Kraft: 'It's time' for an NFL franchise in London

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Kraft: 'It's time' for an NFL franchise in London

LONDON - Robert Kraft tries awfully hard to make it seem like playing 3,100 miles away from home gives the Patriots an edge.

At an NFL Fan Rally Saturday in Traflagar Square, the Patriots owner was asked if his team is at a competitive disadvantage after traveling from Seattle two weeks ago, playing an overtime game against the Jets in Foxboro and then heading here for Sunday's game with the Rams.

To argue his point that the Patriots have a leg up, Kraft employed some pretzel logic.

"Well, if you think about it like this, this is an away game for us," Kraft began. "We came from Boston to London. St. Louis came from Missouri to London. This is their home game. So if we have to play a team at home in London, I don't know, I sort of feel like this is a home game for us when we're playing the Rams."

The point Kraft is making is that the Rams gave up a home game to play here but the Patriots had a shorter commute. So the angle is valid.

But how does it help the Patriots in the overall, not just this Sunday? How does a team with Super Bowl aspirations realize an edge over the rest of the NFL elite by volunteering to travel all over God's green earth?

"Well, that's part of the challenge of organizing yourself," Kraft said when asked if this trip asks a lot of his players and coaches. "You get different time zones, you get players sick, you get players injured, it's just part of the operating experience.

"We only look at the positive side and we think the way we've set things up, hopefully we have a competitive advantage week in, week out, home or away," Kraft continued. "I think every football coach in America that coaches in the NFL would prefer to have every one of their games at 1 o'clock Sunday at home. But that's not the way the world works."

At least not for the Patriots, it doesn't work that way.

The noontime rally was held under chilly gray skies and was well-attended by a blend of both American fans who made the trip to Europe and curious Londoners.

The Rams took the stage first followed by the Patriots who hauled out Tom Brady, Rob Gronkowski, Wes Welker, Zoltan Mesko and Brandon Lloyd to parade across the stage.

Kraft spoke first during the rally, pushing the agenda of the NFL planting a permanent flag in Europe.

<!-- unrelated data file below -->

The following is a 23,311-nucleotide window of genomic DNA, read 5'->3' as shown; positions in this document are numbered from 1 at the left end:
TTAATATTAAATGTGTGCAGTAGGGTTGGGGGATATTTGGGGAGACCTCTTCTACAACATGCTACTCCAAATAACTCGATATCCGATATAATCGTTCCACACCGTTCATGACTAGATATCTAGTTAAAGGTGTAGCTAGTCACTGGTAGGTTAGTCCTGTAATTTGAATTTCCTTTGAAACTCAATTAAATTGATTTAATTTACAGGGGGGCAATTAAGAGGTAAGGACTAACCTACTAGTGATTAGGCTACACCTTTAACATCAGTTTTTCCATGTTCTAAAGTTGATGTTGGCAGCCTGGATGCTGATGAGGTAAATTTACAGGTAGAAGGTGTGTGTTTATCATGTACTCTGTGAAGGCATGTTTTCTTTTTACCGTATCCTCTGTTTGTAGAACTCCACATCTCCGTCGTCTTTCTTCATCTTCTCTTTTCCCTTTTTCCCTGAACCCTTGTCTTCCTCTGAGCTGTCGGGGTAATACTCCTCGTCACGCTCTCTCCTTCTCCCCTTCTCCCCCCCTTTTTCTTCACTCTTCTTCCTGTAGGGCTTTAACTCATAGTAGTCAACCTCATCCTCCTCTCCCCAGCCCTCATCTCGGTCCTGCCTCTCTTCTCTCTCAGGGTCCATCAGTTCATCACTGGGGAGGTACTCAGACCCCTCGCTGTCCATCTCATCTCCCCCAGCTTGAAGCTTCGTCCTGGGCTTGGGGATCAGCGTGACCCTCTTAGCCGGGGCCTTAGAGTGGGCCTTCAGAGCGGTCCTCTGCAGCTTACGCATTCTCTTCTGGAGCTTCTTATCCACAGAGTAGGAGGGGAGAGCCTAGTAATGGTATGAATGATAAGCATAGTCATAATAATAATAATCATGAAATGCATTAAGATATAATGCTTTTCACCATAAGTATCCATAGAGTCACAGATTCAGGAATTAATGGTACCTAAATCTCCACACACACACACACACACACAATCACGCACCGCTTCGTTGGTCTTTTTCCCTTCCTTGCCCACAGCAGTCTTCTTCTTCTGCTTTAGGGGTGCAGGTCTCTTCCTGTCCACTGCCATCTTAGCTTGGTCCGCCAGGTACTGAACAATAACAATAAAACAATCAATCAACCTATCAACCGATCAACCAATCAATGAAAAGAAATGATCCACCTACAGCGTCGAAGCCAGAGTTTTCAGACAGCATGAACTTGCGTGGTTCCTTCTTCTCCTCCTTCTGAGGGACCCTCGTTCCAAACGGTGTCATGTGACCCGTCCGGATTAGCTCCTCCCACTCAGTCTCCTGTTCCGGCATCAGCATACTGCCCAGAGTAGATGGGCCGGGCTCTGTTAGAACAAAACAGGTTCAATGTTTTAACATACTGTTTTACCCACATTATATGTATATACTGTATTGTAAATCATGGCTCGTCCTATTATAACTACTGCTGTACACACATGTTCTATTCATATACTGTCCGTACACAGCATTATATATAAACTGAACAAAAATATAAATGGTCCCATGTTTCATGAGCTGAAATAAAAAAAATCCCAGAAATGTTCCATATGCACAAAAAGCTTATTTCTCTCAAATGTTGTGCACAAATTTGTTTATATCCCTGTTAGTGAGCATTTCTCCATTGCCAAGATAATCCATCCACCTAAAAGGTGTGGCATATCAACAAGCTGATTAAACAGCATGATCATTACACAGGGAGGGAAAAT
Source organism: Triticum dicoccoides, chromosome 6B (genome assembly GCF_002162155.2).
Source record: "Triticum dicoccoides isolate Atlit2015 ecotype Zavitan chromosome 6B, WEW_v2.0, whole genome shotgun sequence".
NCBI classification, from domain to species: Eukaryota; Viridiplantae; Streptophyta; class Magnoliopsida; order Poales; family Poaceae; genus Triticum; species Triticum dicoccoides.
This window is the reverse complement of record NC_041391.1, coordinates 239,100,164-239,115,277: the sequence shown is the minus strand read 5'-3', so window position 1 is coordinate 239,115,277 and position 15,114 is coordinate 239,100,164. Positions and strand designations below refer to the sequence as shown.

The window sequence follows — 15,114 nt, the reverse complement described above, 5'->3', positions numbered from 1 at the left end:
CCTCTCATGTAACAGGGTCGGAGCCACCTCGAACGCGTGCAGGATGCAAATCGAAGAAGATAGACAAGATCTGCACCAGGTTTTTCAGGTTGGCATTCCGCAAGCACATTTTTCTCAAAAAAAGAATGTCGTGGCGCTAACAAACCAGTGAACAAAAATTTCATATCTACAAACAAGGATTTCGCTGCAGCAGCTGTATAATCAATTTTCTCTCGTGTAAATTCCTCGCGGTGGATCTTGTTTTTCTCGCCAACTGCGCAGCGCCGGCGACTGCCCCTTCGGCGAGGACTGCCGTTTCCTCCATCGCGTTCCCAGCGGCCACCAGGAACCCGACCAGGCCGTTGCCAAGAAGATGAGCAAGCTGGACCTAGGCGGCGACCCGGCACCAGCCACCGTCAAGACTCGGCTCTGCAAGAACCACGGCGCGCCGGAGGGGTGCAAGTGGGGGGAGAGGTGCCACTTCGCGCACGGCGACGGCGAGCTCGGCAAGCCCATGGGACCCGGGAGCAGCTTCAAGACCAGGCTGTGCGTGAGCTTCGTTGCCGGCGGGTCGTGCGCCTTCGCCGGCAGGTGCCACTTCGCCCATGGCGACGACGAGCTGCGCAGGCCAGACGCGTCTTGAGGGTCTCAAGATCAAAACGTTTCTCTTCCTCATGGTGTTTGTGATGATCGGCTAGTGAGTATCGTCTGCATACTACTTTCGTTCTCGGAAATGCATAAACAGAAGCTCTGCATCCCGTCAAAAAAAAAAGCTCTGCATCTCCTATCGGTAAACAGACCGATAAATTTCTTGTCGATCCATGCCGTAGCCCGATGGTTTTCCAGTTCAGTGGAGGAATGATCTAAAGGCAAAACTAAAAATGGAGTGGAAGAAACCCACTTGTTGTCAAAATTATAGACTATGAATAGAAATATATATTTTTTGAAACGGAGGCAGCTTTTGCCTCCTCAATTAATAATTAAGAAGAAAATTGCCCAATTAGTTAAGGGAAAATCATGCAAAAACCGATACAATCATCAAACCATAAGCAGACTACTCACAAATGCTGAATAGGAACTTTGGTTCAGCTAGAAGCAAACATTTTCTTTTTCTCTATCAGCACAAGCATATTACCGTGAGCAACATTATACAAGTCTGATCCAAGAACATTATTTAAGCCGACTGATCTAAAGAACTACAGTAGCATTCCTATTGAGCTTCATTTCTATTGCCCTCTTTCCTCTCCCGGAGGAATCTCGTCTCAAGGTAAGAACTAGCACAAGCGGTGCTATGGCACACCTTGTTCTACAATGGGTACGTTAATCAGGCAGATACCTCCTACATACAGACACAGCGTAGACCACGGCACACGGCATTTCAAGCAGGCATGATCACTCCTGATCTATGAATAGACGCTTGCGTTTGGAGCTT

"You're already hosting the premier league, and we believe we're the premier sport in the world," Kraft told the crowd. "I think London has shown, with the way they've handled the Olympics and every other major sporting event, that it's time for you to have your own NFL franchise, based in London."

In a brief Q&A with one of the emcees, former Patriot Ross Tucker, Bill Belichick said he was excited to be in London.

Gronkowski remained in character by spiking a microphone on demand.

Asked about that moment during a brief huddle with media, Kraft said,
"(Gronkowski) actually seemed very calm while he was speaking so I asked Bill if he fed him something, a calming influence. But then Gronk showed his true colors. Let's hope he does that during the game tomorrow."

Not surprisingly, everything was a plus according to Kraft. 

Playing in London? "It's great. We played before the largest crowd we ever played...actually, I think about playing here and Gillette Stadium is the best home record of any stadium in America but our record here is the best, we're undefeated when we play in London so hopefully it stays that way tomorrow."

Has the team adjusted?

"Having been here three years ago I think was a good learning curve experience. They practiced Thursday and then came on the plane and adjusted here in a way that hopefully we get a victory Sunday."

What did he think of the Patriots holding a Friday walkthrough in London's Hyde Park?

"It's good. Ya know, once again, it's something that we did before and I think it turned out to be very productive so we'll see what happens Sunday."

While it's hard to swallow that playing in Europe is good for the actually product on the football field, there is no arguing the people in London at the rally were (not surprisingly) thrilled the Patriots were in town.

Carl and Mary Kernander of Northwood, New Hampshire (by way of Woburn, Mass.) were among the fans in Trafalgar.

Mary is such a rabid Patriots fan that there is a Patriots logo on her husband's wedding band.

"She went kind of wacko in the early 90s, a little before they went to their first Super Bowl," Carl said of his wife.

What caused the fanaticism?

"I've always watched sports with my dad growing up and it used to be the Bruins and then I switched over," Mary explained. "I just love football. I just love football. This (experience) has been awesome."

Bruins bouncing between left wings Schaller and Spooner on Krejci line

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Bruins bouncing between left wings Schaller and Spooner on Krejci line

BRIGHTON, Mass. – It certainly doesn’t feel like it will go on forever this way for the Bruins, but at this point it’s essentially a case of musical left wings on the David Krejci line as it’s been for much of this season.